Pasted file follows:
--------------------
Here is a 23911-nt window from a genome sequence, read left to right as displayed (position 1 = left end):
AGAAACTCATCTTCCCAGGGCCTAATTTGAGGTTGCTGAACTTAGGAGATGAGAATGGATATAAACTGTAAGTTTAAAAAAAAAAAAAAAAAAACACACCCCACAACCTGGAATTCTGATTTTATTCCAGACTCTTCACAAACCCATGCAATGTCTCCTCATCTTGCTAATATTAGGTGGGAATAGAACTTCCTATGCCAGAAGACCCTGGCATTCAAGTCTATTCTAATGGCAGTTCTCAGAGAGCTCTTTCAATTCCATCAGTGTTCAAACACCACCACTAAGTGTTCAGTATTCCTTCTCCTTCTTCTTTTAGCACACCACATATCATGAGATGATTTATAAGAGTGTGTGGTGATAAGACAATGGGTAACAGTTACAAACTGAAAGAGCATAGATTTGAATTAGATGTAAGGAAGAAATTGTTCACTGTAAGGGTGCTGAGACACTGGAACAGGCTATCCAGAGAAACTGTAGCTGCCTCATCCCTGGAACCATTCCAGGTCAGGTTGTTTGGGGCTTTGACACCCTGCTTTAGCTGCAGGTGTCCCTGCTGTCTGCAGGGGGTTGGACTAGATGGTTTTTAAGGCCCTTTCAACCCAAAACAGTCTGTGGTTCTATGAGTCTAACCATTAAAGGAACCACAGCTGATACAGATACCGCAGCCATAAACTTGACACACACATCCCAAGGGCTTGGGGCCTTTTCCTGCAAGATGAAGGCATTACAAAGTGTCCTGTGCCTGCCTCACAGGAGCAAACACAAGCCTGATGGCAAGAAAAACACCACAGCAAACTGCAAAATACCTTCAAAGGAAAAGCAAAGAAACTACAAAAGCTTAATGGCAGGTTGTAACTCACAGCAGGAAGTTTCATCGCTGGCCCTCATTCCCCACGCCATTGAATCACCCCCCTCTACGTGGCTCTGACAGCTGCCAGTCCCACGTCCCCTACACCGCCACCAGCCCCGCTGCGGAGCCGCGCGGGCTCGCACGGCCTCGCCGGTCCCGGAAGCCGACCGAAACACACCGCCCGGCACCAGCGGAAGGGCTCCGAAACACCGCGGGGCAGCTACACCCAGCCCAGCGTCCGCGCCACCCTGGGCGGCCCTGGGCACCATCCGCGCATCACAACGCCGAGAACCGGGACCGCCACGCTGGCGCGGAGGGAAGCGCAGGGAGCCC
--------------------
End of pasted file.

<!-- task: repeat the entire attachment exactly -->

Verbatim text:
Here is a 23911-nt window from a genome sequence, read left to right as displayed (position 1 = left end):
AGAAACTCATCTTCCCAGGGCCTAATTTGAGGTTGCTGAACTTAGGAGATGAGAATGGATATAAACTGTAAGTTTAAAAAAAAAAAAAAAAAAACACACCCCACAACCTGGAATTCTGATTTTATTCCAGACTCTTCACAAACCCATGCAATGTCTCCTCATCTTGCTAATATTAGGTGGGAATAGAACTTCCTATGCCAGAAGACCCTGGCATTCAAGTCTATTCTAATGGCAGTTCTCAGAGAGCTCTTTCAATTCCATCAGTGTTCAAACACCACCACTAAGTGTTCAGTATTCCTTCTCCTTCTTCTTTTAGCACACCACATATCATGAGATGATTTATAAGAGTGTGTGGTGATAAGACAATGGGTAACAGTTACAAACTGAAAGAGCATAGATTTGAATTAGATGTAAGGAAGAAATTGTTCACTGTAAGGGTGCTGAGACACTGGAACAGGCTATCCAGAGAAACTGTAGCTGCCTCATCCCTGGAACCATTCCAGGTCAGGTTGTTTGGGGCTTTGACACCCTGCTTTAGCTGCAGGTGTCCCTGCTGTCTGCAGGGGGTTGGACTAGATGGTTTTTAAGGCCCTTTCAACCCAAAACAGTCTGTGGTTCTATGAGTCTAACCATTAAAGGAACCACAGCTGATACAGATACCGCAGCCATAAACTTGACACACACATCCCAAGGGCTTGGGGCCTTTTCCTGCAAGATGAAGGCATTACAAAGTGTCCTGTGCCTGCCTCACAGGAGCAAACACAAGCCTGATGGCAAGAAAAACACCACAGCAAACTGCAAAATACCTTCAAAGGAAAAGCAAAGAAACTACAAAAGCTTAATGGCAGGTTGTAACTCACAGCAGGAAGTTTCATCGCTGGCCCTCATTCCCCACGCCATTGAATCACCCCCCTCTACGTGGCTCTGACAGCTGCCAGTCCCACGTCCCCTACACCGCCACCAGCCCCGCTGCGGAGCCGCGCGGGCTCGCACGGCCTCGCCGGTCCCGGAAGCCGACCGAAACACACCGCCCGGCACCAGCGGAAGGGCTCCGAAACACCGCGGGGCAGCTACACCCAGCCCAGCGTCCGCGCCACCCTGGGCGGCCCTGGGCACCATCCGCGCATCACAACGCCGAGAACCGGGACCGCCACGCTGGCGCGGAGGGAAGCGCAGGGAGCCC